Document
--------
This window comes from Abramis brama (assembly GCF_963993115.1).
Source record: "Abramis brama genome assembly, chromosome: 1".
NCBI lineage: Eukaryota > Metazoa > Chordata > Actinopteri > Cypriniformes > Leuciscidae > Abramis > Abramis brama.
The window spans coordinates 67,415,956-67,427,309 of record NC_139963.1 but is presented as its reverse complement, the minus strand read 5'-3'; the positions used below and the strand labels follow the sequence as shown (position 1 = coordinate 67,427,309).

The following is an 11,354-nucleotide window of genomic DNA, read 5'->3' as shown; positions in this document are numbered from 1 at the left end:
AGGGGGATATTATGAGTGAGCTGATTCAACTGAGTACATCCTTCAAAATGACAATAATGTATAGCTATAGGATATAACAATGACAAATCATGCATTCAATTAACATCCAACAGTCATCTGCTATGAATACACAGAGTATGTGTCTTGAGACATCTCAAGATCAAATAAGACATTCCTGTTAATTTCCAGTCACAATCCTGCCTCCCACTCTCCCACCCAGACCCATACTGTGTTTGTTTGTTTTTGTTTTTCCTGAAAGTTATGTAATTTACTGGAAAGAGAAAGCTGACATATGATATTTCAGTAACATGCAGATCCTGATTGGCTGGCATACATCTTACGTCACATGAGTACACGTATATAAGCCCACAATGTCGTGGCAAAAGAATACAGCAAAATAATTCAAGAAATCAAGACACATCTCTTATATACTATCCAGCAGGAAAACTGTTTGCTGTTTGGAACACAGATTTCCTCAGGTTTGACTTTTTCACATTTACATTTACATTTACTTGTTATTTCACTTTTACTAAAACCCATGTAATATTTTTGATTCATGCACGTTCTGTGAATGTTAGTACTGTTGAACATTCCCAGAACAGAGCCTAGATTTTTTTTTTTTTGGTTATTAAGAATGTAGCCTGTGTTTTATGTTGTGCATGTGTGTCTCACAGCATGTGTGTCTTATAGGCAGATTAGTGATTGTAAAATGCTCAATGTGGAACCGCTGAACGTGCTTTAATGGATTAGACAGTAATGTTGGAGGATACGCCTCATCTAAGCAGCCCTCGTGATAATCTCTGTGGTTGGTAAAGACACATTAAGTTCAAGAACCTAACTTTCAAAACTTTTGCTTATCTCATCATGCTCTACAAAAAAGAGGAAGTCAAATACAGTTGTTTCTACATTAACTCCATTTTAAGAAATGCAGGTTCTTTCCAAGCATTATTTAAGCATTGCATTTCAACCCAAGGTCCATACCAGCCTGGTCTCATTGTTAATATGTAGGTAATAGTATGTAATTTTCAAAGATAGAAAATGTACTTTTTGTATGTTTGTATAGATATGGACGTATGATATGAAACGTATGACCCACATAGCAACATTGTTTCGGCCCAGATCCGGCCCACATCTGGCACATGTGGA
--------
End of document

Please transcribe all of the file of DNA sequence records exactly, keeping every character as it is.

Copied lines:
This window comes from Abramis brama (assembly GCF_963993115.1).
Source record: "Abramis brama genome assembly, chromosome: 1".
NCBI lineage: Eukaryota > Metazoa > Chordata > Actinopteri > Cypriniformes > Leuciscidae > Abramis > Abramis brama.
The window spans coordinates 67,415,956-67,427,309 of record NC_139963.1 but is presented as its reverse complement, the minus strand read 5'-3'; the positions used below and the strand labels follow the sequence as shown (position 1 = coordinate 67,427,309).

The following is an 11,354-nucleotide window of genomic DNA, read 5'->3' as shown; positions in this document are numbered from 1 at the left end:
AGGGGGATATTATGAGTGAGCTGATTCAACTGAGTACATCCTTCAAAATGACAATAATGTATAGCTATAGGATATAACAATGACAAATCATGCATTCAATTAACATCCAACAGTCATCTGCTATGAATACACAGAGTATGTGTCTTGAGACATCTCAAGATCAAATAAGACATTCCTGTTAATTTCCAGTCACAATCCTGCCTCCCACTCTCCCACCCAGACCCATACTGTGTTTGTTTGTTTTTGTTTTTCCTGAAAGTTATGTAATTTACTGGAAAGAGAAAGCTGACATATGATATTTCAGTAACATGCAGATCCTGATTGGCTGGCATACATCTTACGTCACATGAGTACACGTATATAAGCCCACAATGTCGTGGCAAAAGAATACAGCAAAATAATTCAAGAAATCAAGACACATCTCTTATATACTATCCAGCAGGAAAACTGTTTGCTGTTTGGAACACAGATTTCCTCAGGTTTGACTTTTTCACATTTACATTTACATTTACTTGTTATTTCACTTTTACTAAAACCCATGTAATATTTTTGATTCATGCACGTTCTGTGAATGTTAGTACTGTTGAACATTCCCAGAACAGAGCCTAGATTTTTTTTTTTTTGGTTATTAAGAATGTAGCCTGTGTTTTATGTTGTGCATGTGTGTCTCACAGCATGTGTGTCTTATAGGCAGATTAGTGATTGTAAAATGCTCAATGTGGAACCGCTGAACGTGCTTTAATGGATTAGACAGTAATGTTGGAGGATACGCCTCATCTAAGCAGCCCTCGTGATAATCTCTGTGGTTGGTAAAGACACATTAAGTTCAAGAACCTAACTTTCAAAACTTTTGCTTATCTCATCATGCTCTACAAAAAAGAGGAAGTCAAATACAGTTGTTTCTACATTAACTCCATTTTAAGAAATGCAGGTTCTTTCCAAGCATTATTTAAGCATTGCATTTCAACCCAAGGTCCATACCAGCCTGGTCTCATTGTTAATATGTAGGTAATAGTATGTAATTTTCAAAGATAGAAAATGTACTTTTTGTATGTTTGTATAGATATGGACGTATGATATGAAACGTATGACCCACATAGCAACATTGTTTCGGCCCAGATCCGGCCCACATCTGGCACATGTGGA